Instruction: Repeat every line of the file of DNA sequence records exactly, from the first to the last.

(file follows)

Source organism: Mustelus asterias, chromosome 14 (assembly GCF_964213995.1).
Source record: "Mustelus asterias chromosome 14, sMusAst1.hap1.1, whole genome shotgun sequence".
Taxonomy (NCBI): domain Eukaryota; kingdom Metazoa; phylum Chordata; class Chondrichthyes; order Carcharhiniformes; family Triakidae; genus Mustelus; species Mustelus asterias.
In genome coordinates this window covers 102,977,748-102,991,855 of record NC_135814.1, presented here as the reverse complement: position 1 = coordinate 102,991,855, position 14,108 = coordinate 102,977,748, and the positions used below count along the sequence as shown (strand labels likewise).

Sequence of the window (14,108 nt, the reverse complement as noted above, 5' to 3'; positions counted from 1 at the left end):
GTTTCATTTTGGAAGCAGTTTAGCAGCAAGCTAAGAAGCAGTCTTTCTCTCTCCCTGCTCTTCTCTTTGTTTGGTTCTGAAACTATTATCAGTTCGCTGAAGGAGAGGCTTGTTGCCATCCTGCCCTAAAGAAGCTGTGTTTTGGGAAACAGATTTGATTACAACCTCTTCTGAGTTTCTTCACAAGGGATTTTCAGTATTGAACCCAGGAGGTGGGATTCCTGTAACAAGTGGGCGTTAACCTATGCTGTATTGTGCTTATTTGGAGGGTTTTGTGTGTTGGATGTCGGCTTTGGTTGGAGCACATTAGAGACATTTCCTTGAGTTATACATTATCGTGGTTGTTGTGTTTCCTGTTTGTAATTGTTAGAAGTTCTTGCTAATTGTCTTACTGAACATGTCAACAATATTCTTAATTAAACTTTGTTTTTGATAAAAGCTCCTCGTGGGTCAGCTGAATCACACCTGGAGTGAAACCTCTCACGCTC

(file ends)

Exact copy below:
Source organism: Mustelus asterias, chromosome 14 (assembly GCF_964213995.1).
Source record: "Mustelus asterias chromosome 14, sMusAst1.hap1.1, whole genome shotgun sequence".
Taxonomy (NCBI): domain Eukaryota; kingdom Metazoa; phylum Chordata; class Chondrichthyes; order Carcharhiniformes; family Triakidae; genus Mustelus; species Mustelus asterias.
In genome coordinates this window covers 102,977,748-102,991,855 of record NC_135814.1, presented here as the reverse complement: position 1 = coordinate 102,991,855, position 14,108 = coordinate 102,977,748, and the positions used below count along the sequence as shown (strand labels likewise).

Sequence of the window (14,108 nt, the reverse complement as noted above, 5' to 3'; positions counted from 1 at the left end):
GTTTCATTTTGGAAGCAGTTTAGCAGCAAGCTAAGAAGCAGTCTTTCTCTCTCCCTGCTCTTCTCTTTGTTTGGTTCTGAAACTATTATCAGTTCGCTGAAGGAGAGGCTTGTTGCCATCCTGCCCTAAAGAAGCTGTGTTTTGGGAAACAGATTTGATTACAACCTCTTCTGAGTTTCTTCACAAGGGATTTTCAGTATTGAACCCAGGAGGTGGGATTCCTGTAACAAGTGGGCGTTAACCTATGCTGTATTGTGCTTATTTGGAGGGTTTTGTGTGTTGGATGTCGGCTTTGGTTGGAGCACATTAGAGACATTTCCTTGAGTTATACATTATCGTGGTTGTTGTGTTTCCTGTTTGTAATTGTTAGAAGTTCTTGCTAATTGTCTTACTGAACATGTCAACAATATTCTTAATTAAACTTTGTTTTTGATAAAAGCTCCTCGTGGGTCAGCTGAATCACACCTGGAGTGAAACCTCTCACGCTC